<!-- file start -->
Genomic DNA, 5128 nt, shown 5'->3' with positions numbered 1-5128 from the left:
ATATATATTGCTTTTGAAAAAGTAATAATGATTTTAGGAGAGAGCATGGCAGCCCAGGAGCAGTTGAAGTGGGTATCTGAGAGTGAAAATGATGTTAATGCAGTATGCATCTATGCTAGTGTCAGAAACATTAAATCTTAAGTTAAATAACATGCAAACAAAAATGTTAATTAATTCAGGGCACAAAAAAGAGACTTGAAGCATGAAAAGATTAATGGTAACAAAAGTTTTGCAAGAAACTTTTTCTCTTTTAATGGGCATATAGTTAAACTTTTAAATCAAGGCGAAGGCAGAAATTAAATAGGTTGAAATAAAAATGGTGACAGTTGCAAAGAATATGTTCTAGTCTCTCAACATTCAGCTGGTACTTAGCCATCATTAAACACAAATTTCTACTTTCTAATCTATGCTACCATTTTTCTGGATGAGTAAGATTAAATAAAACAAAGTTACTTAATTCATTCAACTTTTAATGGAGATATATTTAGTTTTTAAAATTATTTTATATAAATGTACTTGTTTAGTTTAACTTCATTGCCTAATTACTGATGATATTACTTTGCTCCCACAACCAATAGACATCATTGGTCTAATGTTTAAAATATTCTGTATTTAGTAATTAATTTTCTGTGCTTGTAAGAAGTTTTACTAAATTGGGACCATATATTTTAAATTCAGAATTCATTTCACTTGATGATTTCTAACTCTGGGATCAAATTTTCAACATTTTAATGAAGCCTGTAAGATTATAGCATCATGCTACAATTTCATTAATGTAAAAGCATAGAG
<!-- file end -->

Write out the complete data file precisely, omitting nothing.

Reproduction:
Genomic DNA, 5128 nt, shown 5'->3' with positions numbered 1-5128 from the left:
ATATATATTGCTTTTGAAAAAGTAATAATGATTTTAGGAGAGAGCATGGCAGCCCAGGAGCAGTTGAAGTGGGTATCTGAGAGTGAAAATGATGTTAATGCAGTATGCATCTATGCTAGTGTCAGAAACATTAAATCTTAAGTTAAATAACATGCAAACAAAAATGTTAATTAATTCAGGGCACAAAAAAGAGACTTGAAGCATGAAAAGATTAATGGTAACAAAAGTTTTGCAAGAAACTTTTTCTCTTTTAATGGGCATATAGTTAAACTTTTAAATCAAGGCGAAGGCAGAAATTAAATAGGTTGAAATAAAAATGGTGACAGTTGCAAAGAATATGTTCTAGTCTCTCAACATTCAGCTGGTACTTAGCCATCATTAAACACAAATTTCTACTTTCTAATCTATGCTACCATTTTTCTGGATGAGTAAGATTAAATAAAACAAAGTTACTTAATTCATTCAACTTTTAATGGAGATATATTTAGTTTTTAAAATTATTTTATATAAATGTACTTGTTTAGTTTAACTTCATTGCCTAATTACTGATGATATTACTTTGCTCCCACAACCAATAGACATCATTGGTCTAATGTTTAAAATATTCTGTATTTAGTAATTAATTTTCTGTGCTTGTAAGAAGTTTTACTAAATTGGGACCATATATTTTAAATTCAGAATTCATTTCACTTGATGATTTCTAACTCTGGGATCAAATTTTCAACATTTTAATGAAGCCTGTAAGATTATAGCATCATGCTACAATTTCATTAATGTAAAAGCATAGAG